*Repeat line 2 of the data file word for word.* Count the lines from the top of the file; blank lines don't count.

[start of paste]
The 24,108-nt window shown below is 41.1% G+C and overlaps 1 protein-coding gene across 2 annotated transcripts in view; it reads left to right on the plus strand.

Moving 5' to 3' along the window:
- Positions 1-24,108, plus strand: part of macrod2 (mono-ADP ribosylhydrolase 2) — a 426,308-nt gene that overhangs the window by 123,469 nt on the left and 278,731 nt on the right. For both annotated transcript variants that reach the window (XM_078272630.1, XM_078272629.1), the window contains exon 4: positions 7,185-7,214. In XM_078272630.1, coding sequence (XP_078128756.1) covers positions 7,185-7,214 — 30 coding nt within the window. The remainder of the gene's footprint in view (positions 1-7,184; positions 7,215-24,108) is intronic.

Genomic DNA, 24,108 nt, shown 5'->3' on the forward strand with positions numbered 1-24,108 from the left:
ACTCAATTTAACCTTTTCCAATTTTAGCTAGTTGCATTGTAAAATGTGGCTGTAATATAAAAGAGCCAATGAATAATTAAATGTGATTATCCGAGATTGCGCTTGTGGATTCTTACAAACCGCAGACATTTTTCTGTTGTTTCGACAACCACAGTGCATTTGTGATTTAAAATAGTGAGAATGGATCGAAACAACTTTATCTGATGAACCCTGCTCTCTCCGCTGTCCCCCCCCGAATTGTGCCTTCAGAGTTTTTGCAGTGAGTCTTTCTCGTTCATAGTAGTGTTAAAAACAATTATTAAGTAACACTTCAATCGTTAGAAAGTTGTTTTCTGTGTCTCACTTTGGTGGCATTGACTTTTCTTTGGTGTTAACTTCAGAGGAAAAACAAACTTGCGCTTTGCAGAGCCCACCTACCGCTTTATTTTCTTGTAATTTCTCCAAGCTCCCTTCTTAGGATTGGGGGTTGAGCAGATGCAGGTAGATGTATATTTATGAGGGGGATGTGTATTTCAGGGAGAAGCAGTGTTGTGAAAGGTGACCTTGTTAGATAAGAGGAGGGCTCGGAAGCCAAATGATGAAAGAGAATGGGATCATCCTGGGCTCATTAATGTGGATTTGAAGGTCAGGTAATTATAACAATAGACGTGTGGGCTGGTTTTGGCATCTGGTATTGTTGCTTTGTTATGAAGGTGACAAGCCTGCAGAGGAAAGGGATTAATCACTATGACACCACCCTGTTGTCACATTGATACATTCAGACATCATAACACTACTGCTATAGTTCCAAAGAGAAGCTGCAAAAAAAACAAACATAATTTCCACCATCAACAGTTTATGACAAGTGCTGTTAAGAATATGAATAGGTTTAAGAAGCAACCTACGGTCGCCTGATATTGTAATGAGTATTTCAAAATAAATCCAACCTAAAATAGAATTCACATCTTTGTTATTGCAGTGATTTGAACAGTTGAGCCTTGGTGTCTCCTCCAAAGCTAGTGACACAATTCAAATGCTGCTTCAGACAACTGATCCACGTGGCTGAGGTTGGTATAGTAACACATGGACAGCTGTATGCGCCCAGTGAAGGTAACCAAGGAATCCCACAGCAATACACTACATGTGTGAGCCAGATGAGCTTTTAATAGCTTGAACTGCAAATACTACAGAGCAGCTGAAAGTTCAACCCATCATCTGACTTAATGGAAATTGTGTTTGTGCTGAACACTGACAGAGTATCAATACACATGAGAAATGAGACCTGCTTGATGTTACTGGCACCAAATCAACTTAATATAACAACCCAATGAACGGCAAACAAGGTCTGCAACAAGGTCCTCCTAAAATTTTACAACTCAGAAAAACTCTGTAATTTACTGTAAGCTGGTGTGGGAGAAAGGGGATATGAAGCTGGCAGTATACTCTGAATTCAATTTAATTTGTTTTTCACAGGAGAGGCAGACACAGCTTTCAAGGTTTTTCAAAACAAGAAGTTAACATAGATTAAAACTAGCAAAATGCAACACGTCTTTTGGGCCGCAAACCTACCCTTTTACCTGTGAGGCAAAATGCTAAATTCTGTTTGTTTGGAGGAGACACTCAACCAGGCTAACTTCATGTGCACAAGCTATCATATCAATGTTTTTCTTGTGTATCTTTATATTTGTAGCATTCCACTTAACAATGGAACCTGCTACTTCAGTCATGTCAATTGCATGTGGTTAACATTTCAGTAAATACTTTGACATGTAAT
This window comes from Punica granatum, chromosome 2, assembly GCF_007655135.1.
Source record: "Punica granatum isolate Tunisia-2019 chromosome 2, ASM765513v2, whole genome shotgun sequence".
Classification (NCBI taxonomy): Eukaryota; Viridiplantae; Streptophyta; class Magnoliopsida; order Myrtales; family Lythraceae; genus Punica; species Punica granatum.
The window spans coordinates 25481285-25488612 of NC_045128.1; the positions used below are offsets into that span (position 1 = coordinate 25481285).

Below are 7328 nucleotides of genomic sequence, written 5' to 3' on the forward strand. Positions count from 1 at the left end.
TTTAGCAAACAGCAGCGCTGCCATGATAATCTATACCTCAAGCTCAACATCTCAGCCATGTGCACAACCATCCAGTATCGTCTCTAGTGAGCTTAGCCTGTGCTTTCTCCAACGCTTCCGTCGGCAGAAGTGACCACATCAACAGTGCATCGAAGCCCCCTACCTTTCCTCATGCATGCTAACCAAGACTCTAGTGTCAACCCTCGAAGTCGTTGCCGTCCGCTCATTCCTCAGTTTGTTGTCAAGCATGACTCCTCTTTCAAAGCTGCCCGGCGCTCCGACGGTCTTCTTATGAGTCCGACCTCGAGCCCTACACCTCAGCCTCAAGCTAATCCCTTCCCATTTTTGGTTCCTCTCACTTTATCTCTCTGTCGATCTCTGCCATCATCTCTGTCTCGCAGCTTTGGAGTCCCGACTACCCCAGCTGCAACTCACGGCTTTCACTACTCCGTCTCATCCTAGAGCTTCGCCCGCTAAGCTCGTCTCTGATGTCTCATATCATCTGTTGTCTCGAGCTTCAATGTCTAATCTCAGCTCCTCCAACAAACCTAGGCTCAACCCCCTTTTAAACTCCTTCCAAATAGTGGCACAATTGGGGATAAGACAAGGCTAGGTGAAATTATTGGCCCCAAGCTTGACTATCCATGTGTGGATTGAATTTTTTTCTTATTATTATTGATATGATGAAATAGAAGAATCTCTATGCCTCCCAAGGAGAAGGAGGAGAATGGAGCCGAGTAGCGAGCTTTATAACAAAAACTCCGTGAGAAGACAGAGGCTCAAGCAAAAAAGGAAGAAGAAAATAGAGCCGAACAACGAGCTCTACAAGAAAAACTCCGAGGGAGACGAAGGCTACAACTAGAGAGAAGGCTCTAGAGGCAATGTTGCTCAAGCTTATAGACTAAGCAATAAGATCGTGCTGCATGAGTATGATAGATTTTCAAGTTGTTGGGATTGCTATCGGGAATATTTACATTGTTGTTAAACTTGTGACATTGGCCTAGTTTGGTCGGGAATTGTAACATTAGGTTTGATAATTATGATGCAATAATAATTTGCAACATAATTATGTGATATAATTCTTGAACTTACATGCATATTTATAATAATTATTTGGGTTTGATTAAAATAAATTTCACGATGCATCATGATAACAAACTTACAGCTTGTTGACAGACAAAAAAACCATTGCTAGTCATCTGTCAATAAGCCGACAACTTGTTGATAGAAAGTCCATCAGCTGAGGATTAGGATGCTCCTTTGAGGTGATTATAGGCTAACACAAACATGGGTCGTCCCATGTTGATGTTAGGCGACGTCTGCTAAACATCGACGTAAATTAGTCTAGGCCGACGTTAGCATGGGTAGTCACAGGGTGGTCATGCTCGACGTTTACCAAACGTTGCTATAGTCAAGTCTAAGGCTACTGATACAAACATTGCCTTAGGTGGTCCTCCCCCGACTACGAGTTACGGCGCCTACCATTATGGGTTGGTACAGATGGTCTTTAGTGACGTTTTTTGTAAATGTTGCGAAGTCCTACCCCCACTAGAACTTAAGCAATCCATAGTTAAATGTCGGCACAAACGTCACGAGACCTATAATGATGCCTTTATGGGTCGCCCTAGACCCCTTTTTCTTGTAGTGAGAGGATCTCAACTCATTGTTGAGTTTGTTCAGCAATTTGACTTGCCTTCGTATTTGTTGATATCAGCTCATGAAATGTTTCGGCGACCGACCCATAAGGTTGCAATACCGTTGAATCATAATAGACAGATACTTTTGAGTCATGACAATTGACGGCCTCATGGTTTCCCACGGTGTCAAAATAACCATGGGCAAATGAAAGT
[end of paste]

Moving 5' to 3' along the window: